7800 GTX Features
We have already looked at how NVIDIA designed the new G70-based 7800 GTX GPU to be the most powerful consumer-level vertex and pixel processing chip on the planet. But NVIDIA didn’t want to stop there and looked at how else they might improve the user’s experience in the world of PC gaming by introducing a couple of new features and enhancements to the core.
First up is a feature NVIDIA has dubbed Transparency AntiAliasing. This feature addresses a problem that has been brought up by many of an image quality analysis called the “alpha texture problem.” The issue involved the inability for all past generation hardware to support antialiasing of any kind on the interior of a texture mapped object. For instance, when a game designer makes a fence, they create a single polygon and then apply a chain link texture to it in which much of the texture has its alpha setting enabled. When the renderer sees that the alpha channel on a texture pixel is enabled, it is deemed to be transparent, thus allowing the user to see behind and forcing the GPU to render the details seen through it. However, since there are no edges along this hypothetical fence, current antialiasing techniques didn’t improve the alpha texture’s appearance and this stood out in many instances. To see for yourself, enable 4xAA on Half-Life 2 and load up any map with a fence in it and you’ll see what I am referring to. I have a detailed look at the feature on later pages to see the image quality difference.
NVIDIA’s release 75 driver and the GeForce 7800 GTX are able to detect the alpha setting on the texture and then apply a new AA algorithm that samples the interior of these textures to provide a better image with fewer of the ‘jaggies’ we all despise. Both multisampling and super sampling options are available in the Rel75 driver and both have positives and negatives. For one, the super sampling method is actually much more processing intense as it does a full run of all the calculations and texture fetches four times, while multisampling does an estimate on the shaded color. In most cases, multisampling is acceptable and provides enough performance benefit to tip in its favor of supersampling. There is at least one case where this doesn’t work out, but we’ll see that later.
High Dynamic Range lighting is another feature that NVIDIA has included in the 7800 GTX. While it was an option on the NV40 as well, performance has been increased substantially this time around to the point where playing games with it enabled might be worth a look.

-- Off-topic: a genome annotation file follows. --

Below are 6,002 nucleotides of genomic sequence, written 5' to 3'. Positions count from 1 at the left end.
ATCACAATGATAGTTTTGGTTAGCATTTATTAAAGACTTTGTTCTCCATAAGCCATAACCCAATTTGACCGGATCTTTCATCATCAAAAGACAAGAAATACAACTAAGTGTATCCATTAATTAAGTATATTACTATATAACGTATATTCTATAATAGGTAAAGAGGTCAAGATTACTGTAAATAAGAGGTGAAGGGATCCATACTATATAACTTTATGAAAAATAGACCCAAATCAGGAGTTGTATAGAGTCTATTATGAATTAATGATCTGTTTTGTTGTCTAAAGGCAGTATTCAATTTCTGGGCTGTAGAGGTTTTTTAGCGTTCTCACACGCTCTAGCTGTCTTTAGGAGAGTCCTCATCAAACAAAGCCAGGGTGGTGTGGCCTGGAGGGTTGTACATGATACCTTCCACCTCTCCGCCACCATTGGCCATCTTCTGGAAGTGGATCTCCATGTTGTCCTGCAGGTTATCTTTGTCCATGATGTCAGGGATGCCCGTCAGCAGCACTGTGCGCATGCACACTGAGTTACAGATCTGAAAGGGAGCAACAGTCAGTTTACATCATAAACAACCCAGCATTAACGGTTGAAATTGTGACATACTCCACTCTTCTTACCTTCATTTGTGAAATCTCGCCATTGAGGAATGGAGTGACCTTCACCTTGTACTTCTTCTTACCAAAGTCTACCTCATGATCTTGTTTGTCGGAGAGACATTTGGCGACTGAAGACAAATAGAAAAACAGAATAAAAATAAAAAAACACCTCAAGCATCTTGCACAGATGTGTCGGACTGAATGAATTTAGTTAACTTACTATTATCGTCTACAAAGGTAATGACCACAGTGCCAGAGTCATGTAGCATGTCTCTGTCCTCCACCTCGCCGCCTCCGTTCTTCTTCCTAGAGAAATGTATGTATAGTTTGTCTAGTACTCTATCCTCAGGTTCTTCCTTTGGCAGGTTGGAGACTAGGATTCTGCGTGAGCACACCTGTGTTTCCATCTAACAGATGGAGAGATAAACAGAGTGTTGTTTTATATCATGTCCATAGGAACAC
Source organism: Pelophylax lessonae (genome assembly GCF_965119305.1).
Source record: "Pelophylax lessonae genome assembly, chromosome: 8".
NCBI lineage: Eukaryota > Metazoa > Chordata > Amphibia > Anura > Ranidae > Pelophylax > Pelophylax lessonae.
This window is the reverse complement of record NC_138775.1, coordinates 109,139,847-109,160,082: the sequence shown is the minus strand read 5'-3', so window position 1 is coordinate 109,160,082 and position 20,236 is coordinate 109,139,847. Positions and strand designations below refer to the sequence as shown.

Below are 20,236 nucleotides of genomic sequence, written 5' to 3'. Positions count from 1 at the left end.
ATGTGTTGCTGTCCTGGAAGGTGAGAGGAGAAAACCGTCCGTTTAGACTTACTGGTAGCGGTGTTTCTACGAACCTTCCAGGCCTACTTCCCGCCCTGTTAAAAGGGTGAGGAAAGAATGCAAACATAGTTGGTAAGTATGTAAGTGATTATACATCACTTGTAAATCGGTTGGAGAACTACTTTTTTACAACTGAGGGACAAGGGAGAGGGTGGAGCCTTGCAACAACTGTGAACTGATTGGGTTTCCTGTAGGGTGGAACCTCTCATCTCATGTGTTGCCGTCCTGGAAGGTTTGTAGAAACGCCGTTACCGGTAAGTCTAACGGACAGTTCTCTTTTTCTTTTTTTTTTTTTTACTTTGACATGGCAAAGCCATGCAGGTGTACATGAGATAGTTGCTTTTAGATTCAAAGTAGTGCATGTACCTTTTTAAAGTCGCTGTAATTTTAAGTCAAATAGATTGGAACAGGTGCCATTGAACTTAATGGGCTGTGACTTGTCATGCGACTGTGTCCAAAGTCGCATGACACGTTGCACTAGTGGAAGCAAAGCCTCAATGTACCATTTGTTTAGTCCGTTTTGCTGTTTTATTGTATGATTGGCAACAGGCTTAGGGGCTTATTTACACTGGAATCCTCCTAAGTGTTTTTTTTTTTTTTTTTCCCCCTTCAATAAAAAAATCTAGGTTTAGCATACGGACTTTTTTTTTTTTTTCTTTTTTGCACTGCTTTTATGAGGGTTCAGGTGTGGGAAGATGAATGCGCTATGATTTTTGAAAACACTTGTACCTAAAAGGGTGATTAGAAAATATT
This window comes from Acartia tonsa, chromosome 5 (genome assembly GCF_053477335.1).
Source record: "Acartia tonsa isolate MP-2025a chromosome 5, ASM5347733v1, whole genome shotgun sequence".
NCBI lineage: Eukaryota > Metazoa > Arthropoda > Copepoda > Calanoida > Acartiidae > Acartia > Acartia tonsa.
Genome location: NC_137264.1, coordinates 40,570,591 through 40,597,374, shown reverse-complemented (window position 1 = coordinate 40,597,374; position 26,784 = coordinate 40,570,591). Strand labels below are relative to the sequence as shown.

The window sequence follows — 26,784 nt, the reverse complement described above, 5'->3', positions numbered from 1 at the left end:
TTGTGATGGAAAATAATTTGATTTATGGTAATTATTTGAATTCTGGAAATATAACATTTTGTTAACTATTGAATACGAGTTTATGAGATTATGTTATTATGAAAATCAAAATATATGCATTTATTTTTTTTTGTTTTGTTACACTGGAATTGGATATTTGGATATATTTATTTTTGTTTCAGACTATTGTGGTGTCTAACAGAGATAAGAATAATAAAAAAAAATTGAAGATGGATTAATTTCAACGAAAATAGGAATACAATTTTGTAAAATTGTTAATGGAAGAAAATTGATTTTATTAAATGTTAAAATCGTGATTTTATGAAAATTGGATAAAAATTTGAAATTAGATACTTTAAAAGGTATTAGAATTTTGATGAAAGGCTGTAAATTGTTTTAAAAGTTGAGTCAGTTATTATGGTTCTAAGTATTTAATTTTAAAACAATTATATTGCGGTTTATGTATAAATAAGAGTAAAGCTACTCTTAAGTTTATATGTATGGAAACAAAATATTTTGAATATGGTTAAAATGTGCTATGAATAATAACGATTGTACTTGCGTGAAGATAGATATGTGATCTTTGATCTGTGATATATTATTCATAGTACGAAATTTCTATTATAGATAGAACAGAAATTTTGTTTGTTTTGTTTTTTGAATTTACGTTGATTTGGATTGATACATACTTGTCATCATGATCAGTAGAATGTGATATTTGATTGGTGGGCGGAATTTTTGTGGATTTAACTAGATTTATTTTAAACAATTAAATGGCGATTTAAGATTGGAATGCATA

For those unfamiliar, HDR is the method of attempting to map the entire spectrum of brightness that light has and the human eye can perceive in a much more realistic way than the current 8-bit lighting system uses. The 7800s new higher precision FP16 floating point render targets allow for the HDR to be rendered more efficiently and thus gives the game the opportunity to provide more realistic lighting in games.
I have a section after our initial benchmarks that looks at HDR performance increases from the 6800 Ultra to the 7800 Ultra as well.
PureVideo has been improved with the release of the 7800 GTX as well; gone are the days with the flagship GPU having crippled video support! Inverse 2:2 pull-down is now supported as well as a 3:2 to answer the cries of many overseas. And while ATI was heavily pushing their support for H.264 accelerations in their upcoming R520 core, NVIDIA claims to have support for that as well. High Definition video decoding performance has also been improved, but mostly due to the additional power of the extra pixel pipelines of the G70, not because of any fundamental changes to the PureVideo core itself.
We’ll evaluate HD decoding performance later.
SLI is still very much a part of the G70 core and the 7800 GTX product launch, and you’ll see benchmarks for both single and dual GPU setups in our review. There are some minor changes to the SLI setup and configurations options that are being announced with the 7800 GTX, but aren’t directly tied to it, so read the next page for a look at the Release 75 and 80 driver information.
Finally, we come to the power usage of the 7800 GTX. While it has been hinted at several times, you may have been dreading to hear the power supply requirements for this new 300M transistor chip. Have no fear though, the 7800 GTX actually uses LESS power than the 6800 Ultra does. The single slot cooler on the card pictured on the first page should have tipped you off, but I’m not going to blame anyone for fearing the worst. But in fact, the 7800 GTX uses approximately 10-20 watts less power than the NV40, thanks to some insightful engineering.
Much like the newly released dual-core Athlon 64 X2 processors, a lot of work went into the G70 to improve the performance and keep the power consumption low. The G70 heavily depends on clock gating to keep its power low and as such you’ll see that the idle power of the 7800 GTX is lower by a wider margin than it is when under a full load. And of course, if you can lower the power used AND increase the performance, you are guaranteed mathematically to have a better performance per watt part than in previous generations.